• Driver licenses and photo ID renewal deadlines are further extended. CDL license types are extended until June 30, 2020; other types are extended until November 15, 2020. More people qualify for an extension.
• Commercial driver licenses with medical card renewals are further extended until June 30, 2020. More people qualify for an extension.
• Deadlines for new Tennessee residents to obtain a Tennessee driver license are further extended until June 30, 2020. More people qualify for an extension.
• Deadlines for payments to reinstate driver licenses are further extended. More people qualify for an extension.
• Enhanced handgun carry permits are further extended through November 15, 2020. More people qualify for an extension.
• Deadlines for persons with interlock ignition devices are further suspended. More people qualify for an extension.
• Time limits regarding civil asset forfeiture proceedings are further suspended through June 30, 2020. More people qualify for an extension.
• Professional educational and training deadlines administered by the Department of Commerce and Insurance may be extended. The Department now has the authority to extend testing deadlines for regulated professions.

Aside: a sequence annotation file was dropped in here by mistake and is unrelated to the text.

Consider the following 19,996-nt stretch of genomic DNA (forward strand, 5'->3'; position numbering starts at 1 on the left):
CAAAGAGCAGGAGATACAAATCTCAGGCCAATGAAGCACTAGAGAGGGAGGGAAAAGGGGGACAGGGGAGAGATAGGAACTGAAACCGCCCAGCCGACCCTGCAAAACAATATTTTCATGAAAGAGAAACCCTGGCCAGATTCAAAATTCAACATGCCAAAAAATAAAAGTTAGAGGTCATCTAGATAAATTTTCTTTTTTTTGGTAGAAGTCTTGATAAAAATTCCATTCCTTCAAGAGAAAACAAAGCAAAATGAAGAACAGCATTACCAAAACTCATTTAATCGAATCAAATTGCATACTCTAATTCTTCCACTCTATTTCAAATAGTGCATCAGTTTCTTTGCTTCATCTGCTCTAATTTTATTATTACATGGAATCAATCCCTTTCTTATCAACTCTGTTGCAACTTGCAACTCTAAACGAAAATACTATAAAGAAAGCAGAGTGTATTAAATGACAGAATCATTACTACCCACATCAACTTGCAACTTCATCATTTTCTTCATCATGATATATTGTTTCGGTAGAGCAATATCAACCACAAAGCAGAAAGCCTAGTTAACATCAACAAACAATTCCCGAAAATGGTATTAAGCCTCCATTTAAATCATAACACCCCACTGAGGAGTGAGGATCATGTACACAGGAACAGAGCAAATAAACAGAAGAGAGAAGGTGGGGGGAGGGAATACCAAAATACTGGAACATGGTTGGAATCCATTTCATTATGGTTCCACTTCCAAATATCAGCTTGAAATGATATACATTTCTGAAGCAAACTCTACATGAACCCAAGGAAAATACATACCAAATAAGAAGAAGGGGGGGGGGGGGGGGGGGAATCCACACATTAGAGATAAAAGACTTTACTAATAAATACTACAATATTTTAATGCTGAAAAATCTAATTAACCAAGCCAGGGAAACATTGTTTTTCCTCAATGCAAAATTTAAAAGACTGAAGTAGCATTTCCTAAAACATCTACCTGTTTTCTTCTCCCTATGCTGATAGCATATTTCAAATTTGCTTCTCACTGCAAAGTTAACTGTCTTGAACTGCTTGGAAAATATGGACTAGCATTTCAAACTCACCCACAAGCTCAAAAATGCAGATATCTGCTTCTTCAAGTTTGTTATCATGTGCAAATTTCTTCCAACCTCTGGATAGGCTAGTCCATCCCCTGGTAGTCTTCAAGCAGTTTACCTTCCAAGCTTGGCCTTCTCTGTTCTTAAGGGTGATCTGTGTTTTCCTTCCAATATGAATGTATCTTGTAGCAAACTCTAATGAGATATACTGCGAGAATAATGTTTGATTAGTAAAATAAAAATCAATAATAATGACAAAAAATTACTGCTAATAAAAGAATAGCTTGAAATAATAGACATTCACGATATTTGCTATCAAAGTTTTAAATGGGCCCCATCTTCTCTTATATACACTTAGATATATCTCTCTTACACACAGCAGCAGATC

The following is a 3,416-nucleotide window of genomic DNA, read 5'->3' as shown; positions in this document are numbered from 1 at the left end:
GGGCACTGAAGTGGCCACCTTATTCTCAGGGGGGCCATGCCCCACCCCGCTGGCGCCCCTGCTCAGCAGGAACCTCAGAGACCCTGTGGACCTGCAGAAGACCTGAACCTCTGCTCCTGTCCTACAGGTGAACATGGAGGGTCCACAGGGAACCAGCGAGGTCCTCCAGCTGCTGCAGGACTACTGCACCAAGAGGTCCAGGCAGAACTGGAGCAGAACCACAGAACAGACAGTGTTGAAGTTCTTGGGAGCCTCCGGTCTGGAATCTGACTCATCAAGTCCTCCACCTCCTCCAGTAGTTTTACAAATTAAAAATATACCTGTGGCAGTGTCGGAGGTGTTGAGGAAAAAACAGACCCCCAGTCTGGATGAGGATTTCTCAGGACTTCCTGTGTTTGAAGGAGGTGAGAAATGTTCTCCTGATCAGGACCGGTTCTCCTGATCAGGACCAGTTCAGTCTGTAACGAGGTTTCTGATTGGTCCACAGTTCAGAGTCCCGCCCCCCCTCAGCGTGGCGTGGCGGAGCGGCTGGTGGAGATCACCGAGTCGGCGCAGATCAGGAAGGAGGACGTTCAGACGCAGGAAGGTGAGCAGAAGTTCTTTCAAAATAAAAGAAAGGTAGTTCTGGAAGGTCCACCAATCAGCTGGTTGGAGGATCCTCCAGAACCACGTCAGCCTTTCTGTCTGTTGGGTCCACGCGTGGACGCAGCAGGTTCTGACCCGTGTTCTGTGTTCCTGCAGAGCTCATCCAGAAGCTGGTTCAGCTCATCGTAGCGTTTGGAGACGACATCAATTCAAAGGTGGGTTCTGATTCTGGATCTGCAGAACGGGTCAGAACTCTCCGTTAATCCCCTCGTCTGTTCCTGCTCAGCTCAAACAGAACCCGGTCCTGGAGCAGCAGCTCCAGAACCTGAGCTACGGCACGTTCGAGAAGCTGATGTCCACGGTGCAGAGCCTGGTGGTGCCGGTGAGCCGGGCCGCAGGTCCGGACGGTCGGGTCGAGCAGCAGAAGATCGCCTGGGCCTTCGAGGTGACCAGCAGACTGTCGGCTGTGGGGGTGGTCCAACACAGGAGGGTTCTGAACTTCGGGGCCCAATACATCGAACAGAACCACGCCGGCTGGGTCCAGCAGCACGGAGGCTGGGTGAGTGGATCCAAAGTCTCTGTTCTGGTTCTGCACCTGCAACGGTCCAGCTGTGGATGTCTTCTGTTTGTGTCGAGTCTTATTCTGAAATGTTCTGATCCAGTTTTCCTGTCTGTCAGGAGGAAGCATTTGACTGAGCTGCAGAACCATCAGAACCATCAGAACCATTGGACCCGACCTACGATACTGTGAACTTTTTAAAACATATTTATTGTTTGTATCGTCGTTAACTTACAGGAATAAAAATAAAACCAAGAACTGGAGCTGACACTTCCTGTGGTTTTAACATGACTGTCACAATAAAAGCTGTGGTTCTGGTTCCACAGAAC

Continuing provisions (in order of appearance)
• Activation of Tennessee Emergency Management Plan.
• Out-of-state health care providers may practice in Tennessee.
• Prescriptions available in 90-day supply.
• Increased availability of home health services.
• Notarization is not required for health care applications.
• Retired medical professionals can easily reenter the health care workforce.
• Continuing education requirements are suspended so health care professionals can keep working.
• Laboratory inspections are suspended to allow for immediate COVID-19 testing.
• Health care licensing inspections and investigations are suspended to increase resources available to fight COVID-19 and to protect public health.
• Inspections of pain management clinics are suspended.
• Inspections of health care facilities are suspended.
• Inspections of medical laboratories are suspended.
• Inspections of pharmaceutical facilities are suspended.
• Inspections of veterinary facilities are suspended.
• Live human patient examinations are suspended for dentistry applicants, and the Board of Dentistry may modify licensing procedures accordingly.